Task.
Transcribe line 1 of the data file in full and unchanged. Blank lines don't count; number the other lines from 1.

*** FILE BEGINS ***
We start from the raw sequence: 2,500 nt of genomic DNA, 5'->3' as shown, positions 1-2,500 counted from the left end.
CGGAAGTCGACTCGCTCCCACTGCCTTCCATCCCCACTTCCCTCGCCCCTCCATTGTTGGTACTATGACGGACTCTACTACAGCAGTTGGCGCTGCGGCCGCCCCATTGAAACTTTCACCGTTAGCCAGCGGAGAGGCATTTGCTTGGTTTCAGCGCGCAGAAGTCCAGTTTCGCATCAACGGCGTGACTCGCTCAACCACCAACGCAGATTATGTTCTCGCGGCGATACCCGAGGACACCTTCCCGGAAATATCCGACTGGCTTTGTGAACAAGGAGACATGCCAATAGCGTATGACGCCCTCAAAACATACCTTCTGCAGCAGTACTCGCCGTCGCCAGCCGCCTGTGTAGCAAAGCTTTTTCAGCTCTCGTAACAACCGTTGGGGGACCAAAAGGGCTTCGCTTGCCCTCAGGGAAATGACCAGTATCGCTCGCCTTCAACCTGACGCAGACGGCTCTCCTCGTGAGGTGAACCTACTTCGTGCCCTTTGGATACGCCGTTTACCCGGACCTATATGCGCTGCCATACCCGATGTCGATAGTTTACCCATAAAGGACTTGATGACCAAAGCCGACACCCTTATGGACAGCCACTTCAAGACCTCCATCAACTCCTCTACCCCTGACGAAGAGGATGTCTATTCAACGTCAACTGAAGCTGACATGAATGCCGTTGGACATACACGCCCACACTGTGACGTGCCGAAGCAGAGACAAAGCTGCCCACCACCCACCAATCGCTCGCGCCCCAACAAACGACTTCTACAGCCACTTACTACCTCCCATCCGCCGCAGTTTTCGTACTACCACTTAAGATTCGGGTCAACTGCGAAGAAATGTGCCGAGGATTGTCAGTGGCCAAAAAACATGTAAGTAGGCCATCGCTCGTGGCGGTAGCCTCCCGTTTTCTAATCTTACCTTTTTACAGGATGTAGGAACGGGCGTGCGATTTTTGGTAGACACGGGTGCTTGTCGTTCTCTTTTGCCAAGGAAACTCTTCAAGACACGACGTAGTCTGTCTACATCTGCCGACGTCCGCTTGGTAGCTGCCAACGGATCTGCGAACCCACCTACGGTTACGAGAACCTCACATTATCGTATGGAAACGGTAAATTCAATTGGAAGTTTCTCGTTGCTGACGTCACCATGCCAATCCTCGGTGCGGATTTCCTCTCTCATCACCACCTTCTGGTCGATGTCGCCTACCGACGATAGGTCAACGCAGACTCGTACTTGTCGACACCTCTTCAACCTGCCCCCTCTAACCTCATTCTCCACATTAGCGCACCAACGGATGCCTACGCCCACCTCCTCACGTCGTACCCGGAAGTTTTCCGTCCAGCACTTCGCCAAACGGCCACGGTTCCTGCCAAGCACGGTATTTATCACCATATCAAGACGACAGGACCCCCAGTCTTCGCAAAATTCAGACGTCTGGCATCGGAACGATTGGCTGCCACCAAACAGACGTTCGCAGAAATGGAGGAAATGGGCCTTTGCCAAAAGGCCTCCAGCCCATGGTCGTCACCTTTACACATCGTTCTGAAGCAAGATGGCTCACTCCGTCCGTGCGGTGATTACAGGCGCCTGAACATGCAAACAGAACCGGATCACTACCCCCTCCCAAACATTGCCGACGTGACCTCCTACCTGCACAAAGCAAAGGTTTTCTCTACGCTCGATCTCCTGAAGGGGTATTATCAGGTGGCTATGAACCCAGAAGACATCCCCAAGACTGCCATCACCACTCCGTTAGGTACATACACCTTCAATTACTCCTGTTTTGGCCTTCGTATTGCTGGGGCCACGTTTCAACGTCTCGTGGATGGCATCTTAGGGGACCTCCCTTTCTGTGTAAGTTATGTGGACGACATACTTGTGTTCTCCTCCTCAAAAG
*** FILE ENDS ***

We start from the raw sequence: 2,500 nt of genomic DNA, 5'->3' as shown, positions 1-2,500 counted from the left end.